Far more interestingly, the boot can be found with ID liners, which are made by Intuition specifically for Dalbello. They add about $180 to the cost. Hmmm. I checked one out, it's a dead ringer for the power wrap except in orange. 


So (drumroll) to my surprise I bought these boots. Have been wearing them around the office, trying to keep them flexed in a decent position, can feel the liners beginning to adapt. Suspect I will eventually end up with the Intuitions, which are warmer, provide the best fit out there in ski boot land, and give more forward stiffness. Meanwhile, I will use the liners that come with the boot, and let them do their thing until I can decide if I need to stretch out the front of the boot (probably, 6th toe issues).


Will update this in a few weeks when the snow shows up and I can see how it feels not to put so much pressure on the fronts of my skis...

Edited by beyond - 1/19/11 at 4:00pm
post #2 of 8

FYI with the stiff tongues from a pro you can have about 140 flex but not really cause you will never get shin bang like you would in any other 140 boots.


I think youd like these even back east. They pretty easy to ski in. 

post #3 of 8


Far more interestingly, the boot can be found with ID liners, which are made by Intuition specifically for Dalbello. They add about $180 to the cost. Hmmm. I checked one out, it's a dead ringer for the power wrap except in orange.




I've talked to Intuition in the past about the Gold ID liner (I have the Krypton Pro) and they stated that the Gold ID is thinner in under foot than their other liners.  Copy and paste from Intuition email to me:


"...DalBello liners have a thinner insole, 7mm VS our 9-12mm's, as they stock their liners with footbeds..."


If they change from the half size to a whole size is by raising the footbed, the power wrap or non Dalbello specific Intuition liner is going to exaggerate this since it is thicker.


I put an Intuition Tongue liner in my Pros this year (it's the FX model and I don't see it on their site) and can tell it's thicker.  I like the flex with the tongue more than the Gold ID.  If you're wanting to keep it around 100 flex, the Gold ID and I guess other power wrap designs are going to add 10 - 15% stiffness.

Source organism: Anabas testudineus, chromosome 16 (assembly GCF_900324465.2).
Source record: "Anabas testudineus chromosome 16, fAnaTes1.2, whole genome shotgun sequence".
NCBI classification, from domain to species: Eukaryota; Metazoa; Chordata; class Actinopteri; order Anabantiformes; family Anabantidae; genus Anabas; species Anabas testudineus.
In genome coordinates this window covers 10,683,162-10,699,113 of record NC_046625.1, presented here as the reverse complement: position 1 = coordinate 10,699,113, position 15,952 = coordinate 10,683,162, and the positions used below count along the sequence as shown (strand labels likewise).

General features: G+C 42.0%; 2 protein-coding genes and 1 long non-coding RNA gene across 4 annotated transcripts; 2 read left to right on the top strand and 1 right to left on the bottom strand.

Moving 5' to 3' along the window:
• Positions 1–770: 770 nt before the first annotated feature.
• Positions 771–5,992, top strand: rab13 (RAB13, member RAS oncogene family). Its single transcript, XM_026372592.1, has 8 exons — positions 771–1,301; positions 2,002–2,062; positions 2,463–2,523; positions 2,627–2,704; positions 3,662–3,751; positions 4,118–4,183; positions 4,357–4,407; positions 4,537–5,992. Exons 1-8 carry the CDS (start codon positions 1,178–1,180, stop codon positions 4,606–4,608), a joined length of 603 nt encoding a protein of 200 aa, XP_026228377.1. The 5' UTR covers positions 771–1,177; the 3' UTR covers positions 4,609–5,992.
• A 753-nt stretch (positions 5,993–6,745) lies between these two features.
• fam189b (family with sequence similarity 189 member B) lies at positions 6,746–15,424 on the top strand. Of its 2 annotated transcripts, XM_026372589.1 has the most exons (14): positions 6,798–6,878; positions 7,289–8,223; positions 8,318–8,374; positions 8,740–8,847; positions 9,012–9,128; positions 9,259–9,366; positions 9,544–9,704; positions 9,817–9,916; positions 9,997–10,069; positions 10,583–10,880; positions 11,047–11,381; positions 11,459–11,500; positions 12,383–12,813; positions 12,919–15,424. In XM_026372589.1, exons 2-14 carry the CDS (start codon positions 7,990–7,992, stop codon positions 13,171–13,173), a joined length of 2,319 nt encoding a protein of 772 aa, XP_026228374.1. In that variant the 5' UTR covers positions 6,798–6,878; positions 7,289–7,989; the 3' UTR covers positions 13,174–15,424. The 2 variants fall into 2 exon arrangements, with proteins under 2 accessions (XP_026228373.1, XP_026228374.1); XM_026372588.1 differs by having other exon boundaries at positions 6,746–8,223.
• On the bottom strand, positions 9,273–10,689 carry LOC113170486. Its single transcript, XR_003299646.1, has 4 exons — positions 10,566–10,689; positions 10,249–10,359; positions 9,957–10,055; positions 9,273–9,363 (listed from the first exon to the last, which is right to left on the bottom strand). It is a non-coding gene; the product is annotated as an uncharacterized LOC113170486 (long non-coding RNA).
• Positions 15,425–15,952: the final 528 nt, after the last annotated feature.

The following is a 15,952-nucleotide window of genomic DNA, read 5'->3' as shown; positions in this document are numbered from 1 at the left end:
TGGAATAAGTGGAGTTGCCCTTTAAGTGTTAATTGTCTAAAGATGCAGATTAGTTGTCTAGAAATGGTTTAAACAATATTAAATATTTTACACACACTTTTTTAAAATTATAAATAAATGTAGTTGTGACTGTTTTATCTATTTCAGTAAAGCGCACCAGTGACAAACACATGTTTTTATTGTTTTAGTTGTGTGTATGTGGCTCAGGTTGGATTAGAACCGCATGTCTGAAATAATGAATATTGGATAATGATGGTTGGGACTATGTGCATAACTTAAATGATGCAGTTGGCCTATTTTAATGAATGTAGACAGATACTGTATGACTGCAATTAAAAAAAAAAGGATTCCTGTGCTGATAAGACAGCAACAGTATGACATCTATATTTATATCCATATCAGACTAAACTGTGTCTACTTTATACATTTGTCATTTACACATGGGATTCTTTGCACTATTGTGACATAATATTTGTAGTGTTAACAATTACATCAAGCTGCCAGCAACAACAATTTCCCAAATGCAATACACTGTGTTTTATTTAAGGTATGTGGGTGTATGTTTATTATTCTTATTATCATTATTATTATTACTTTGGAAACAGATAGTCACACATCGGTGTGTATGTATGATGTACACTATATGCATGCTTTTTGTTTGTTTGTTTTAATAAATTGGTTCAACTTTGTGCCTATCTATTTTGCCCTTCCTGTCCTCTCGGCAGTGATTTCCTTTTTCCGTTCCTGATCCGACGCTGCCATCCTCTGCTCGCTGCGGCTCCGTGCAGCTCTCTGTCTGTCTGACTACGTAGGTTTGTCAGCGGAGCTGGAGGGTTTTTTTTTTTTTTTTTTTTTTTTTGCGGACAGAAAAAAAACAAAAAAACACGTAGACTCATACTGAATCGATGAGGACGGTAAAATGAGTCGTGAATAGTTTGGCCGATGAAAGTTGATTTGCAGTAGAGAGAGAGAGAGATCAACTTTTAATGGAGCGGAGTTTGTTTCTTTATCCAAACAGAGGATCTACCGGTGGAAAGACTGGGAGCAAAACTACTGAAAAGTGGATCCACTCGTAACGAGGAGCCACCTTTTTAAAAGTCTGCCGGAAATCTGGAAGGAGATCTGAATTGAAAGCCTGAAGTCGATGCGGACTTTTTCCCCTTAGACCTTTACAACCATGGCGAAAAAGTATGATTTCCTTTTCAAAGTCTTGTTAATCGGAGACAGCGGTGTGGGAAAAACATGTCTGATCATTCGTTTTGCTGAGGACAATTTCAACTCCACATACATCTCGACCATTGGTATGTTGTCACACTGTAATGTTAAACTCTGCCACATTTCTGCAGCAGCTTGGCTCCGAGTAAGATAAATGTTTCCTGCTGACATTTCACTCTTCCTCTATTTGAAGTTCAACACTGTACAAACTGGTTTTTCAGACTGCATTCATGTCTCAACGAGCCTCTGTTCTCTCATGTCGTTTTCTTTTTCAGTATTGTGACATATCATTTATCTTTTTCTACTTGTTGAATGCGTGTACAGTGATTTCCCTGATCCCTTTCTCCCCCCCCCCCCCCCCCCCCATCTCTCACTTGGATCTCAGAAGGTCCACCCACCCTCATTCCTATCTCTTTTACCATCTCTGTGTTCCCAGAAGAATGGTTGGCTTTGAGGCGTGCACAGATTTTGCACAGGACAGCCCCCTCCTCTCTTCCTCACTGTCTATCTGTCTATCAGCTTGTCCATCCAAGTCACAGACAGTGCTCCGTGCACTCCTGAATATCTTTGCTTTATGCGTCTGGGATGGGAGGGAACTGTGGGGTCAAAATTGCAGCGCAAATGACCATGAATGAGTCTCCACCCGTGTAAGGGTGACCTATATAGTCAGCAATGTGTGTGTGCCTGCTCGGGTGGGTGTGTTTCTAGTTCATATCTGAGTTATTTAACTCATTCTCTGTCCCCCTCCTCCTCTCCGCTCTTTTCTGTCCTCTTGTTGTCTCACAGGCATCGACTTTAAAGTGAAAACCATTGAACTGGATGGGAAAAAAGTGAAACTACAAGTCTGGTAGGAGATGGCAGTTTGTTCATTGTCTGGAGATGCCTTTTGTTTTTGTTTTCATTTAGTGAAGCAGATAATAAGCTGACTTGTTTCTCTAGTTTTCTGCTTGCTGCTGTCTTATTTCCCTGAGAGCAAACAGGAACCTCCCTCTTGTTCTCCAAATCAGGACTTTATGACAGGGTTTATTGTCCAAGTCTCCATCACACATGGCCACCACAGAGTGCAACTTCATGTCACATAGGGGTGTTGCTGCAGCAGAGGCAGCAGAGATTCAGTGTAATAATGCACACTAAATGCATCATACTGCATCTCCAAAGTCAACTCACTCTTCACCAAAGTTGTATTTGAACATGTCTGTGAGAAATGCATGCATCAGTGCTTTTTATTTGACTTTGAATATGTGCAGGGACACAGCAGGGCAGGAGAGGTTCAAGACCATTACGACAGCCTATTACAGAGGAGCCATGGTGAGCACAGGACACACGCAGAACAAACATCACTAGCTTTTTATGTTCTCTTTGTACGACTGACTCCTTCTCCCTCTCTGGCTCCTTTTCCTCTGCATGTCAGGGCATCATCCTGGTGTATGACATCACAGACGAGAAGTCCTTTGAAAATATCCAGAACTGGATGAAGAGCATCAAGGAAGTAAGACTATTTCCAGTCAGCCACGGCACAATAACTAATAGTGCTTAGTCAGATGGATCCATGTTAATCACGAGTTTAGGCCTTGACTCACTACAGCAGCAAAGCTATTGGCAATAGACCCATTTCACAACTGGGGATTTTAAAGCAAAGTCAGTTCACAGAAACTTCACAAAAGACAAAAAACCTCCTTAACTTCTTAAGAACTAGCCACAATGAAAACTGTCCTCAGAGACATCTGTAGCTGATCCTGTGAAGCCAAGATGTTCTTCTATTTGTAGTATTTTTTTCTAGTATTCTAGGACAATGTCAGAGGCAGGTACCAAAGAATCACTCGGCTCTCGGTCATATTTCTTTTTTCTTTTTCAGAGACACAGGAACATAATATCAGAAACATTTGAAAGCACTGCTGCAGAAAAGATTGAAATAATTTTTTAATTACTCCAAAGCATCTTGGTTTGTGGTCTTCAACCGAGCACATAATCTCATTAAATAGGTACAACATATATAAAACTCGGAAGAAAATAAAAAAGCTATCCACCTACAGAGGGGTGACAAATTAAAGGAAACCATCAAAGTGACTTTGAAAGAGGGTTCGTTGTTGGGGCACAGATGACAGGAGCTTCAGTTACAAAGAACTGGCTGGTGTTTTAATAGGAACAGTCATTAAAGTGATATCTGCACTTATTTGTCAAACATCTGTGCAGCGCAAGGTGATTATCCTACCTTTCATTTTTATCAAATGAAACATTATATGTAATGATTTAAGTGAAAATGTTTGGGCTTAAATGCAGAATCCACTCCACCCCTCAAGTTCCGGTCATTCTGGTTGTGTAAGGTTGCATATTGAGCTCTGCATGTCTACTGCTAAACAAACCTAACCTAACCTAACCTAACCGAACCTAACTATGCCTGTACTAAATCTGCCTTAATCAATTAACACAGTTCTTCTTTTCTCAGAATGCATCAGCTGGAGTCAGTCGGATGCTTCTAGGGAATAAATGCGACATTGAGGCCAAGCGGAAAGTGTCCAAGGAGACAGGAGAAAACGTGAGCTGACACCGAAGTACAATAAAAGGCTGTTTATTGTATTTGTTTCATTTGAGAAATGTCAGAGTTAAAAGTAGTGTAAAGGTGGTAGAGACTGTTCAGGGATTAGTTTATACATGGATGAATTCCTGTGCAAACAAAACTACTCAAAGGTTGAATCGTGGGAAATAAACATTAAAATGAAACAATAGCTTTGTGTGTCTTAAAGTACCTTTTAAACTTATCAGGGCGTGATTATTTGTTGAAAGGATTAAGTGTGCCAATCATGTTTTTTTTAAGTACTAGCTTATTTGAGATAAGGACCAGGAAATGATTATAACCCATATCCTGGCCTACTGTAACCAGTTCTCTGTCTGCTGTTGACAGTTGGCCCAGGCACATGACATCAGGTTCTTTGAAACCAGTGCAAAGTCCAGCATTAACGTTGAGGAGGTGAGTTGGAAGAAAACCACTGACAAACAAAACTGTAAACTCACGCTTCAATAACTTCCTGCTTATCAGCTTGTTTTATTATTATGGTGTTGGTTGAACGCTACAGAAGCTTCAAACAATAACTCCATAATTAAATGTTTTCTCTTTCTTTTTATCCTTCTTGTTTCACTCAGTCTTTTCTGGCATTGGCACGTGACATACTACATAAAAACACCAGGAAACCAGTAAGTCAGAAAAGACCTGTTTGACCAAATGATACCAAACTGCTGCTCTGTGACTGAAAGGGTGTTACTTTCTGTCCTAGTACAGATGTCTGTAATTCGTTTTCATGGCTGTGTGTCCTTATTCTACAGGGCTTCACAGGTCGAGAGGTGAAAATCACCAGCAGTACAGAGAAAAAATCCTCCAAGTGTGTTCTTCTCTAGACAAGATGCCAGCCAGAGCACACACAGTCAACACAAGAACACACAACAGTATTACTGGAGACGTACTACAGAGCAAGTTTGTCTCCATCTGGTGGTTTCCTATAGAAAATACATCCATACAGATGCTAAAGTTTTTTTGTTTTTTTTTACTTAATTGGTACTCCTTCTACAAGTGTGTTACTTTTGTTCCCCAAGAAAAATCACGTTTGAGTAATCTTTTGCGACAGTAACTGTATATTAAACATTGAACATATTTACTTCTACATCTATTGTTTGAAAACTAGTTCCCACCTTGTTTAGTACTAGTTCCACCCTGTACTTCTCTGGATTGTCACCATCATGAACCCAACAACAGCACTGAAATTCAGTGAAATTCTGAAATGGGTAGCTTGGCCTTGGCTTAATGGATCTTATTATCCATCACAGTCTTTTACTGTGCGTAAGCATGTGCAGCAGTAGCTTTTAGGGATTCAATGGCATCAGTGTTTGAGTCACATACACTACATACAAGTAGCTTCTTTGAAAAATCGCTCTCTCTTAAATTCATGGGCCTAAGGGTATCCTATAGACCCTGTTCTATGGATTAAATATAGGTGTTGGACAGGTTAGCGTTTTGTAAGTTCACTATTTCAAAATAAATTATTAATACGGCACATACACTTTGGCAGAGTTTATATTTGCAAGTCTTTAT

It just seems to me that a boot with a tongue should have a liner with a tongue and a boot with a clam shell should have a liner with a clam shell.  Maybe it's just me. 


If you're really bored, I did a comparison of liners for flex change between the Gold ID and FX (FX representing a Dalbello stock liner) this summer and is posted here:




That's where I get the 10-15% increase in flex.  I haven't skied the FX yet but I did bake it and without flexing, I have a hard time telling the difference between my Gold ID and the FX.  I had each flavor in a boot and had them both on.  Fit wise I couldn't tell the difference.  Flex I could.  I'm in a 1/2 size and have a custom foot bed so it isn't raised.

post #4 of 8

I have skied the Krypton Cross ( 29.5 with the silver thermofit ID liner & custom footbeds) for 4 seasons the last two mated to Volkl AC50's. I'm 6', 230 lbs. , level 8 and the 120 flex setup for my boots has worked well (responsiveness and ski feel) in all conditions  - powder, bumps, trees, groomed, hardpack and ice. The thermal fit was a one shot deal with no tweeks needed after the initial fitting. After 3 years, 130 days, I had them re-thermally fit at the beginning of last season. The boot has been the warmest I've owned and also the best fit for my foot including heel retention. I think you have made a good choice but would highly recommend considering the silver Intuition ID thermo fit liner.


This seaon I am moving into the Krypton Pro (28.5) with the gold ID thermo fit liner + custom footbeds set up for a 140 flex. My Cross's were a 29.5 but I realized I could go a size smaller, 28.5,  after rechecking the shell fit. My foot width is 100mm so a good match for the 98mm last. Note I have read that the specified last width is for a 26.5 size and you should adjust approx +/- 3 mm for each full size increase/decrease from 26.5. Always shell fit first to be sure the initial sizing is correct. I haven't skied them yet but will post a comparative review after putting them though the paces.


I hope you enjoy your Cross's as much as I have enjoyed mine.


Falcon_O aka Charlie

Edited by falcon_o - 11/15/10 at 11:21am
post #5 of 8
Thread Starter 

Update - These run a few mm larger than other boots at same size. After meditating on some advice by mntlion, I ended up swapping my 27.5's for 26.5's. Really tight across forefoot and toebox - basically fit like plugs before work - but perfect super snug ankle/heel. Will need some stretching in front, but think down the line I will be happier. Also decided to go ahead with the ID/Intuition liners, will get them baked after a few basic shell changes.